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After a recent funeral in my hometown, I was among people I have known for almost my entire life, although many I hadn’t seen in a long time.

There’s always an effort toward levity after such a somber occasion, usually through retelling of stories everyone knows and has heard a hundred times. The stories are retold because they’re familiar, and most of those gathered around know enough to follow along and have their thoughts taken elsewhere for a moment. If even one person says they haven’t heard it, everyone buckles up.

That’s how my own father sold me out on the sidewalk in front of the church, by retelling the fire story, which was something he didn’t even witness, although he was certainly a significant part of the aftermath.

It was late July 1988, in Russell, Kentucky. Summer break was ongoing as I prepared to enter the seventh grade. The region was enduring a terrible drought.

The neighborhood I grew up in was teeming with kids around my age, as well as many the ages of my younger brother and sister. Daily baseball games at “Fields Field” — the vacant lot beside my house that fronted acres of woods that used to be a strip mine — were common. But sometimes we got bored.

On that day, we were very bored. There were several of us gathered, all under the supervision of one of our older friends while our parents worked, ran errands, etc. Despite the heat, I was wearing my father’s olive-green jacket from his time in the Army, complete with golden oak leaves on the shoulders noting his rank as a major at the time of his honorable discharge. A few others were wearing a parent’s former garb from various branches of service.

In our quasi-military mindset, we got the bright idea of grabbing a bunch of fireworks in the home of our host that were purchased in Tennessee and left over from July 4. Instead of stopping us, the guy in charge offered his help as a “good aim with a bottle rocket.” He ended up a nonparticipant, but also a crucial nondeterrent.

We began firing bottle rockets at a screened-in porch to scare some of the neighborhood girls. This went on for a while.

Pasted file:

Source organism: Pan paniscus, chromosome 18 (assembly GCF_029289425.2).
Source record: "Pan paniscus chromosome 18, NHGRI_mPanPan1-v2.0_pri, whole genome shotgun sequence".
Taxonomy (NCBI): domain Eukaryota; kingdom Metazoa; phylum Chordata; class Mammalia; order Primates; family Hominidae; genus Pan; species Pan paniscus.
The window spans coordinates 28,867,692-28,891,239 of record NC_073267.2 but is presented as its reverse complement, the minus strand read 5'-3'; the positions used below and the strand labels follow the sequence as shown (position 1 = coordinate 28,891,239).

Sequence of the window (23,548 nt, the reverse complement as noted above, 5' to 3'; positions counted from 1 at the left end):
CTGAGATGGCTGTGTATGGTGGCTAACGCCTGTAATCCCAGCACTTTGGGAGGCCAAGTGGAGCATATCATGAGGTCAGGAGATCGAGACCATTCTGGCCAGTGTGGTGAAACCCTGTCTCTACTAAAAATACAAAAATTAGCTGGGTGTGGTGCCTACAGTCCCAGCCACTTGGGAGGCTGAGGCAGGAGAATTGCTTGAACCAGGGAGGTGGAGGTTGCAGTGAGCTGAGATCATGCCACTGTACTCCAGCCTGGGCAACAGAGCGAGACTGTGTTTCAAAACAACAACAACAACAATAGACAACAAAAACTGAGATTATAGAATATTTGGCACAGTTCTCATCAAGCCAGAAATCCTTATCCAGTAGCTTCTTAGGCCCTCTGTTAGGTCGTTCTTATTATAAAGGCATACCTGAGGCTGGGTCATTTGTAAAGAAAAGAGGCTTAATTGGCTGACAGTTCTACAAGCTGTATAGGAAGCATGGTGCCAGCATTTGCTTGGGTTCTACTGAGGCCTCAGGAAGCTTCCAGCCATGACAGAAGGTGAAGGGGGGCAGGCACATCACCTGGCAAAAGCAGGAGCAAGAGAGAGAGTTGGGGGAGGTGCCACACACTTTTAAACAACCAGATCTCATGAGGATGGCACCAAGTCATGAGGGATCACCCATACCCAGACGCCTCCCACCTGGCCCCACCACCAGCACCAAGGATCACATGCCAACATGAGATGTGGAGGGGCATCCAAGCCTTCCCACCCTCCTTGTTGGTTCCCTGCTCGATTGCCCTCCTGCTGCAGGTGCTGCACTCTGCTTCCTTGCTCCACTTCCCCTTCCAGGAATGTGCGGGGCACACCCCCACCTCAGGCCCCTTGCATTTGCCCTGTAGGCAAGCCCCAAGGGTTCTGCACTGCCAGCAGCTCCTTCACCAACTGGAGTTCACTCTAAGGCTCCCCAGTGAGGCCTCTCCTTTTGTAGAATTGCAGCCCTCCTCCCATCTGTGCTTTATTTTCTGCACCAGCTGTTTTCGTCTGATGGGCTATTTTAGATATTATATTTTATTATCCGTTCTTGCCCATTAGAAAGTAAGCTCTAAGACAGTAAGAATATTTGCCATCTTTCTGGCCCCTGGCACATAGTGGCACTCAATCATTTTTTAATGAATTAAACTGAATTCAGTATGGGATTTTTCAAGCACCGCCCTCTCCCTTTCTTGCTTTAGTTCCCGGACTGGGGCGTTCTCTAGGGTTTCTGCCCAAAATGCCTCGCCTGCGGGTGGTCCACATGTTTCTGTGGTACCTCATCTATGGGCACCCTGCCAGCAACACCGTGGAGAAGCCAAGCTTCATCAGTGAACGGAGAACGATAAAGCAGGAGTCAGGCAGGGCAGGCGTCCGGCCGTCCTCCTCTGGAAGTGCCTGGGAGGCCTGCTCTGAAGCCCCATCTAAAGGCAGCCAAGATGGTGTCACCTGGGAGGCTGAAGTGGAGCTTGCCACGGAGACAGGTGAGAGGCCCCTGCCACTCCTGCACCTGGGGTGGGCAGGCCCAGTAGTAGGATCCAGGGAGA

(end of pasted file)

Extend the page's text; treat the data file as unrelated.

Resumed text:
After being chastised by a friend at a nearby home for our reckless activity, we realized that he was infinitely wiser about what was going on and had a much better sense of perspective on life choices. In recognition, we decided to fire some bottle rockets at his house.

But one didn’t lift off. Instead, it exploded in its stationary position inches above grass that hadn’t seen rain since the time of Noah.

“Uh ... fire. Fire!”

We stomped. We stamped. Younger kids ran across the street for buckets of water. We even got our well-adjusted but condescending friend and his older sister as the blaze extended beyond any hope of extinguishing through stomping or stamping. They pulled out the garden hose. It did nothing.

Someone called the fire department. The blaze was stopped mere feet from the wooden support structure of the back porch. I was sick to my stomach thinking about what would’ve happened if it had carried just a bit farther.

We all knew we were dead men. Well, dead pre-teens. I briefly considered running away from home, and I made it as far as stuffing a jar of peanut butter and some underpants into a duffel bag before the fog of stupidity lifted, and I returned to the scene to take my medicine.

Many of us were grounded. Three of us raked up all the dead grass and resowed the lawn. The fire department — deployed only twice in neighborhood history, to the best of my recollection — certainly drew a crowd, and people came to gawk at the damage and our mitigation efforts for days. My additional penance — after it was determined that I had a certain lack of structure in my life — was to join the cross-country team and run 3 to 5 miles a day for the rest of my middle- and secondary-school years. It was the most-effective punishment my parents ever devised.

“I got a call from Mrs. [redacted to protect the innocent], and she said, ‘Your son is burning down my yard,’” my dad recalled outside the church, in the presence of myself, our would-be overseer from that day and several others.

“Well, she wasn’t wrong,” I said, with a little more exasperation than humor. A sudden realization hit.

“Oh, God,” I groaned to my wife. “They’re going to tell this story at my funeral, aren’t they?”

She nodded in the affirmative with a sympathetic look in her eyes but a mischievous grin on her lips.

No matter what I do in life, no matter how much I’ve grown or tried to become a better, more mature person, mistakes can’t be undone. I’ll always be responsible for that fire, and everything else I’ve ever done that I regret — some remembered by many, and others by only a few, if anyone outside my own head.

I’ve heard folks thank the maker there was no social media around when they were growing up. But the long memory of a collective community and my own inner critic are, to me, harsher arbiters than any fallout over an idiotic tweet or Facebook post.

In fact, even though I can kind of see the humor now, retelling this tale here is just another way of trying to unburden myself while probably doing the opposite. That it might make a lot of people rethink their own close calls and less-than-admirable moments with perhaps a dash of humor is a happy accident. On the plus side, happy accidents are better than those caused by a faulty bottle rocket.

Ben Fields is the Gazette-Mail opinion editor. He is currently working from home. Reach him at or follow @BenFieldsWV on Twitter.

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